Let me repeat that I have no problem with the debt per se. It costs big money to build big national infrastructure and there's no doubt that, value quibbles aside, it has hugely benefited the nation and of course its economy. To me, it is not a big issue if the capital cost of building it is a sunk cost because the infrastructure is clearly hugely valuable and functional.

          • Andrew in Ezo

            Wow, then I suppose the 9 major private railway operators in the Tokyo Metropolitan area are just to be disregarded as “minor players” (in your own version of handwaving), in spite of their annual ridership of 8 billion (close to 5 times the annual ridership of the NY subway, more than 4x that of the Paris RER).

          • michaelrjames

            JR-East, Tokyo Metro and Toel together carried 8.75 billion of the 13.5 billion in the year I see data for. Those are the state or former-state entities and they amount to 65%, a clear majority of the network, which was my claim. JR-East by itself carries 35% and a single one of its lines, the Yamanote Line which ties a lot of it together, carries 8% by itself. The biggest purely private operator, Tokyu, has a 7.7% share of pax; and incidentally two thirds of its profits come from its real estate operation. All the private operators together carry 4.7 bn (not 8 bn; though I am sure my table is out of date so using the same proportion and Alexander’s 2020 total ridership it would be 5.25 bn).

            My point, other than the majority not being strictly private, was what would happen to those minor companies if the part of the network that handles 65% of passengers no longer fed those to their lines …

            Re your numbers, of course the transit share in Tokyo is bigger than almost anywhere else but again your figures aren’t quite right. First, the 5.25 bn is 1.68 times the Paris Metro+RER (3.11 bn according to Alexander 2020), but only 54% after normalising to population. But yes, still a lot of passengers.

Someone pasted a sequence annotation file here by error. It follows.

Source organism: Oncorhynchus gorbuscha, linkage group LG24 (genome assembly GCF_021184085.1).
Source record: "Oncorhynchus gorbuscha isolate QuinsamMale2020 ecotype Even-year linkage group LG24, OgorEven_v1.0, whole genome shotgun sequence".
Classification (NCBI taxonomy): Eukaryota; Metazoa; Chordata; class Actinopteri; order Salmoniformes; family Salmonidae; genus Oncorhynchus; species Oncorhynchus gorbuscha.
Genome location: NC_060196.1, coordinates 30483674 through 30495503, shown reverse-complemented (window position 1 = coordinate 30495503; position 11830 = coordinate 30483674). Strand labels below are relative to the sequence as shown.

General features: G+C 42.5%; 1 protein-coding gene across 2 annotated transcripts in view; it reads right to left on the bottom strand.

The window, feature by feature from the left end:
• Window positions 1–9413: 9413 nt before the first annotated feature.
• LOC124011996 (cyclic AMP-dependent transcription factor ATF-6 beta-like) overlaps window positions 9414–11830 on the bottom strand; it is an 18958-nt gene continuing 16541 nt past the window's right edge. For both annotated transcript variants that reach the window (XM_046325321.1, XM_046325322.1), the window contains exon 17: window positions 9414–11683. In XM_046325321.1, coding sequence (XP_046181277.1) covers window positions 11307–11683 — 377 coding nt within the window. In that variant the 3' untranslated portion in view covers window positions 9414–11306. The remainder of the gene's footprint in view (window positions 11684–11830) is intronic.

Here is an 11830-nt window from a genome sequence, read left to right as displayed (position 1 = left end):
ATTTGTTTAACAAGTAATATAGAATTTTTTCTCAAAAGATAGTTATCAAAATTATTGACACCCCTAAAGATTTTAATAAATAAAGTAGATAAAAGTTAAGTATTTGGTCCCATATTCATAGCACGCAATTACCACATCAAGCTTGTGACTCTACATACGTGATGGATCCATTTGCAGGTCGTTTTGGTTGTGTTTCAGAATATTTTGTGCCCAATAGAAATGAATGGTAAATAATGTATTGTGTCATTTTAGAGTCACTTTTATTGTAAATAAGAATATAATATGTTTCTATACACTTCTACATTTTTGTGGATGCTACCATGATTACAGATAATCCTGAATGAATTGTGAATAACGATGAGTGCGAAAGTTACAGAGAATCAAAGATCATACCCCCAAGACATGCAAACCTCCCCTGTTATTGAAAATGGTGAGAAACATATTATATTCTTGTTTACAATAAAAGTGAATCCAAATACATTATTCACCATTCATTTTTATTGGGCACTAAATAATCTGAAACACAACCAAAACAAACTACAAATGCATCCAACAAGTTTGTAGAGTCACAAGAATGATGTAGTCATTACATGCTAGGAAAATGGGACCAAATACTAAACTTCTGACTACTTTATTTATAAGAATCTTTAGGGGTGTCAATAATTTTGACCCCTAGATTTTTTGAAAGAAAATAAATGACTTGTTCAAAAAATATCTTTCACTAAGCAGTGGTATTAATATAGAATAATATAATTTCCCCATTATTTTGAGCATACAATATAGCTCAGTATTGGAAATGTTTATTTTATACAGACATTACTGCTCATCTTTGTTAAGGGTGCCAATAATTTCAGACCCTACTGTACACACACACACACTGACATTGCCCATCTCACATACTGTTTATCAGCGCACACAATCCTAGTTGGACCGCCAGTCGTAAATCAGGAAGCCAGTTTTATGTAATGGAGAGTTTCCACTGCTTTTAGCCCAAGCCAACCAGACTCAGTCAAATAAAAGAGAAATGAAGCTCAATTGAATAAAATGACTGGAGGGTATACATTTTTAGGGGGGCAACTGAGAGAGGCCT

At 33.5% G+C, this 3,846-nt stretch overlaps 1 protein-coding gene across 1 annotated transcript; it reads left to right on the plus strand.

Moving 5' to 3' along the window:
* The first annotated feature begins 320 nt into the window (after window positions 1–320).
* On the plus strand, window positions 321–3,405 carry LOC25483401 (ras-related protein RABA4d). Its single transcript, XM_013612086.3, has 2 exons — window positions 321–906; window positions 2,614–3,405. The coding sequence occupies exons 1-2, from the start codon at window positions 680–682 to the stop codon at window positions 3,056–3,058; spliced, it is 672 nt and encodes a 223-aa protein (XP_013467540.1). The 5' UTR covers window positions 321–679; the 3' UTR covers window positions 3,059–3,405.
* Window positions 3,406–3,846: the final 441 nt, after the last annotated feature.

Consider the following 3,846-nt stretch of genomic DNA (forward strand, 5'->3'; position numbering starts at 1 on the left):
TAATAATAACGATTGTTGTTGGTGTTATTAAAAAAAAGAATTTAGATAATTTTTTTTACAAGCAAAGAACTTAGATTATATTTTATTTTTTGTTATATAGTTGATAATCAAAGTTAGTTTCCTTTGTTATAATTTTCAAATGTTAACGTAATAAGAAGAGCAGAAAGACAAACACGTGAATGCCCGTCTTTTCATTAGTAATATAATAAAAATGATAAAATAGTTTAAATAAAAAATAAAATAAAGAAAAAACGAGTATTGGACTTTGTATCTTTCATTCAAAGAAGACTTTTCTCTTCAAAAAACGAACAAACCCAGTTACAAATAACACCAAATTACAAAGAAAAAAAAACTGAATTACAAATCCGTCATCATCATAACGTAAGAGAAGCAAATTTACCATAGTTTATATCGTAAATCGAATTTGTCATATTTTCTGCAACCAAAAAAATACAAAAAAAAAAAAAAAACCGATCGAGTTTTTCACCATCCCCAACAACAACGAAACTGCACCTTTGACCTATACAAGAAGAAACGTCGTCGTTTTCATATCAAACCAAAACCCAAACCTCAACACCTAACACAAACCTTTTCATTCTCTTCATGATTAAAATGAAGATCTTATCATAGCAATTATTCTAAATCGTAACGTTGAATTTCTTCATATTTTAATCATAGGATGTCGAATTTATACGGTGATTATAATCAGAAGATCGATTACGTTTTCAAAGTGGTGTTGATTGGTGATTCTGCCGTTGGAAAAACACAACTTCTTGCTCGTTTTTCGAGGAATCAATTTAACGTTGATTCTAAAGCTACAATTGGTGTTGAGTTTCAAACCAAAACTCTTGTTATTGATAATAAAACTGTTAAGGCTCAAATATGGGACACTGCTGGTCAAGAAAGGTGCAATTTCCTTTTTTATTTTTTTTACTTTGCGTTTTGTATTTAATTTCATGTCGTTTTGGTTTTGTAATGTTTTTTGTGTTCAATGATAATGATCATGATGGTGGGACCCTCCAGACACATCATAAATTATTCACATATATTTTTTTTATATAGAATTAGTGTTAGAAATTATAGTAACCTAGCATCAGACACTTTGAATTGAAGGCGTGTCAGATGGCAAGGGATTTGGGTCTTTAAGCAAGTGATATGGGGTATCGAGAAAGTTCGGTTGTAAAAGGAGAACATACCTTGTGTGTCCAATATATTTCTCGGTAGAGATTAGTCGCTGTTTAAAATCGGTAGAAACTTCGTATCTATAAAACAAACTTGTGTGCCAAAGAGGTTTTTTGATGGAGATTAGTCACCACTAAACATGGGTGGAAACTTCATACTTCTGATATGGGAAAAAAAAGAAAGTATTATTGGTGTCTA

• Alon Levy

            Tokyo Metro and Toei are both profitable after depreciation and interest, though, and if anything suffer from underinvestment as the state imposes a higher ROI on new subways (30-year payback, so 3.3%) than is available in the general Japanese economy.

            And okay, JR East doesn’t have to pay interest on commuter rail construction from the early 20th century (which was most likely cheap, knowing what subways cost as late as the 1950s), only on Shinkansen construction from shortly before privatization. So what? At the time of the breakup of JNR, those commuter lines weren’t operationally profitable; they only became profitable later, after mass layoffs, with placement of workers at private-sector firms because LDP’s Japan is not Maggie’s Britain.

          • michaelrjames

            Alon: “And okay, JR East doesn’t have to pay interest on commuter rail construction from the early 20th century …”

            You mean all of the 20th century except the last decade … (and as I explained–those Japanese documents said–debt continued to increase in their first decade post-privatization).

            Alon: ” because LDP’s Japan is not Maggie’s Britain.”

            I agree, and it is yet another reason why people shouldn’t use Japan as a positive case of privatisation for the west to follow. You won’t find many westerners happy to adopt Japanese work practices. (Not to mention that one would be kidding oneself if one thought these giant privatized rail entities truly had freedom of action.) Oh, and you are assuming cause & effect but it would need very careful study to prove that, and maybe it is unprovable. After all publicly-owned entities also go thru changes, often the same type that happen in the private sector. Look at Paris Metro who first built a driverless line 22 years ago on M14, and upgraded M1, the busiest line, almost 10 years ago. Tokyo only just introduced their first 2 years ago*. And actually the Paris system never appeared over-manned to me.

            *Curiously the Yurikamone trains are suspiciously like the Parisian ones, rubber tyres …(actually more like the VAL system rather than designed for full Metro function). Interestingly this line was unprofitable for years. Its majority shareholder is Tokyo Metro Government… and the line became profitable when the dockland area it serves was dezoned into effectively a TOD which took off like a rocket (becoming the only seaside zone in Tokyo not 100% industrial) so you know … let’s not ascribe its current success to brilliant private sector initiative blah, blah.

          • Alon Levy